The complete set of seven, General Service (Rising Sun) Badges of the Australian Army, from the Boer War through to the present day issue. Plus! As an option, the unofficial but often worn Camel Corps badge of WW1! The collection comprises the 1902 first and second badges, the 1904 third iteration, Camel Corps badge (if ordered as a $18 option), 1949, 1956, 1969 and 1991 badges; all perfect full-size exact metal replicas to parade standard, mounted in a craftsman-built frame with Australia's Coat of Arms and badges descriptions. The frame is black and gold, with double-matted cream over gold and a green backing. Pack and post on this item needs to be confirmed, but is generally between $45 and $70 including fuel levies (sorry no, frames do not qualify for free shipping).This is not an 'off the shelf' bunch of poor Chinese copies thrown into a mass-produced rubbish frame bought at a $2 shop - it is a custom-designed, made-to-order, hand-crafted framed collection of exquisite reproduction badges. A real quality highlight for your club or sub-branch foyer wall, mess, school, or hall or a magic addition to your office, study or den.Please note: The bottom gold plate can be custom-made to include rank, name and service details for end-of-posting functions or as awards.
Been looking for an elegant and subdued way to show your service on civilian dress? Here it is, the Australian army General Service (Rising Sun) lapel badge; a tiny version of today's Army hat badge to fit neatly in your lapel, or as a brooch. Gold with clutch pin. Outstanding quality, the badge measures 20mm wide by 15mm high.
The Australian Army General Service badge also called the Rising Sun badge in an extra large format, 70mm x 100mm, and in bright gold only. This is a perfectly-sized badge to feature in any presentation; on a service plaque, family honour board, a framed collection of military memorabilia, a personal or unit service framed set - anywhere you want a Rising Sun to make a bold statement. This badge has two clutch pins for mounting.
The sixth iteration, and rarest Australian Army ha tGeneral Service badge also called the Rising Sun badge, the only one to be issued without a crown as the main feature piece, substituted with a Federation Star. A smaller crown is overlaid over the star. Gilt metal with two press clasps.
The General Service badge, first issued in 1949 (also called the Rising Sun badge) following the world war issues of previous years, this version drops the 'Commonwealth' and features the title "Australian Military Forces."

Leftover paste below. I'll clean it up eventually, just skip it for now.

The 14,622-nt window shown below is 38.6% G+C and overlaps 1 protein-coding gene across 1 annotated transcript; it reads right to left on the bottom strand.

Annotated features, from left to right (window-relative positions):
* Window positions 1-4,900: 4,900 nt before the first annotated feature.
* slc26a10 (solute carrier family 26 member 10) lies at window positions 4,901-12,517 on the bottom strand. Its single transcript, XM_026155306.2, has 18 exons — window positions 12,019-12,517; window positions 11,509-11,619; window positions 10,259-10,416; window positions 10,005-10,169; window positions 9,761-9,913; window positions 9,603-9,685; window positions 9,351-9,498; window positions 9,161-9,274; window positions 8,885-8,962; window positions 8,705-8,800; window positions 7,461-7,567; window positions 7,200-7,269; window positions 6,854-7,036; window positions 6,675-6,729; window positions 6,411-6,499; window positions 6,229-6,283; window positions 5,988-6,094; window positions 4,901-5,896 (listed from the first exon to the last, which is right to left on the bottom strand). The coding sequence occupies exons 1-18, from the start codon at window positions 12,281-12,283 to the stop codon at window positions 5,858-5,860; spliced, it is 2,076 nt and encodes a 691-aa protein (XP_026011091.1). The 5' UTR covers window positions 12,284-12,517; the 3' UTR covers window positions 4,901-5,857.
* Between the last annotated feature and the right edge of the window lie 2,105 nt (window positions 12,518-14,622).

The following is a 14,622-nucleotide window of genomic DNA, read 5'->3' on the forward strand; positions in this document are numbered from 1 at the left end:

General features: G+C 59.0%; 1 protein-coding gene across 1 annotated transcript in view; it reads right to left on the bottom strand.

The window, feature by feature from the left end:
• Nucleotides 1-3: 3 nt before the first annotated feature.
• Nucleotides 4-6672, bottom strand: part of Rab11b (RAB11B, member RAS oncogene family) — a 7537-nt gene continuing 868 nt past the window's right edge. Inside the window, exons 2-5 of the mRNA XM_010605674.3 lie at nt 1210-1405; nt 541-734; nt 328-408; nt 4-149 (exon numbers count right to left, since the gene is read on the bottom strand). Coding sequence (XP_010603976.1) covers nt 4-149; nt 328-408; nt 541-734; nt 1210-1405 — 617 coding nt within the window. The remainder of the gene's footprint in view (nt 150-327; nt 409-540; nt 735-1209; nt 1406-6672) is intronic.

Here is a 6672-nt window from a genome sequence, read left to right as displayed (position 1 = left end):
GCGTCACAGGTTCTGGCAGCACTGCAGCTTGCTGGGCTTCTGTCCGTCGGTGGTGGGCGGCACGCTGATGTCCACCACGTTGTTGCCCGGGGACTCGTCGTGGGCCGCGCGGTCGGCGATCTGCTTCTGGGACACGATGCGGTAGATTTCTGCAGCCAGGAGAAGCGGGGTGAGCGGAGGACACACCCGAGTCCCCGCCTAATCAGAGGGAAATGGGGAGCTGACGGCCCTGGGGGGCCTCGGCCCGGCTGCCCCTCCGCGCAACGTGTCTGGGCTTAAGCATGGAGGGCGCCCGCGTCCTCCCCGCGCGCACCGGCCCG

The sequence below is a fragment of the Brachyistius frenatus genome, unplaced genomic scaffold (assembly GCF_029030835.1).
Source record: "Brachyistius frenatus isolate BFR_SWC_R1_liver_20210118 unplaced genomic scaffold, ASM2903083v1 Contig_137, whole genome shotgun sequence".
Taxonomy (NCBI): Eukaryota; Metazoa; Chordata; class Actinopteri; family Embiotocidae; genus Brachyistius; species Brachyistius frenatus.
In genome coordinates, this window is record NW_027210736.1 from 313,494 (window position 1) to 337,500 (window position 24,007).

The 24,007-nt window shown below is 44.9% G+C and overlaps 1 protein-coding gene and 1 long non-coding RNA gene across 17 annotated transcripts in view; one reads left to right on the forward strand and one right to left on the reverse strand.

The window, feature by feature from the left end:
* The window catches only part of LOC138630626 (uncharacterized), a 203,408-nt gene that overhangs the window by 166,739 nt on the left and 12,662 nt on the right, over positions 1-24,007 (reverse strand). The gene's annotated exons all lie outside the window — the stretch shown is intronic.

Issued in 1991, this is the current-issue hat badge also called the General Service badge worn on all hats; khaki fur felt, on the upturned brim. The current badge wears the title "The Australian Army" and features the latest version of the rising sun design with a 'Queen's' crown. The applicable corps or unit badge is worn on the front, with the bottom edge of the badge resting on the brim.
The 1904 and most popular edition of Australia's 'rising sun' hat badge. This version featuring the words "Australian Commonwealth Military Forces" replaced the 1902 2nd edition badge, and remained as issue for both World War 1 and World War 11, until the 4th iteration of the badge was issued in 1949 after World War II. This is the last of the burnished copper badges. Subsequent issue were brass or gilt.
The second iteration of Australia's now famous 'rising sun' hat badge. Issued later in the year than the first badge, this is the first to include 'Commonwealth' in the title. Excellent reproduction in burnished copper. No collector should be without this entire series.
The first Australian hat badge, also called the General Service badge features the 'rising sun' design based on a 'sun' of bayonet points. Burnished copper replica, and an excellent reproduction. The famous Rising Sun Badge selected as the Army's General Service badge in 1902 but now the badge of the army, originated in colonial South Australia. The original concept, a collection of bayonets and sword bayonets radiating from a crown, was designed as a trophy.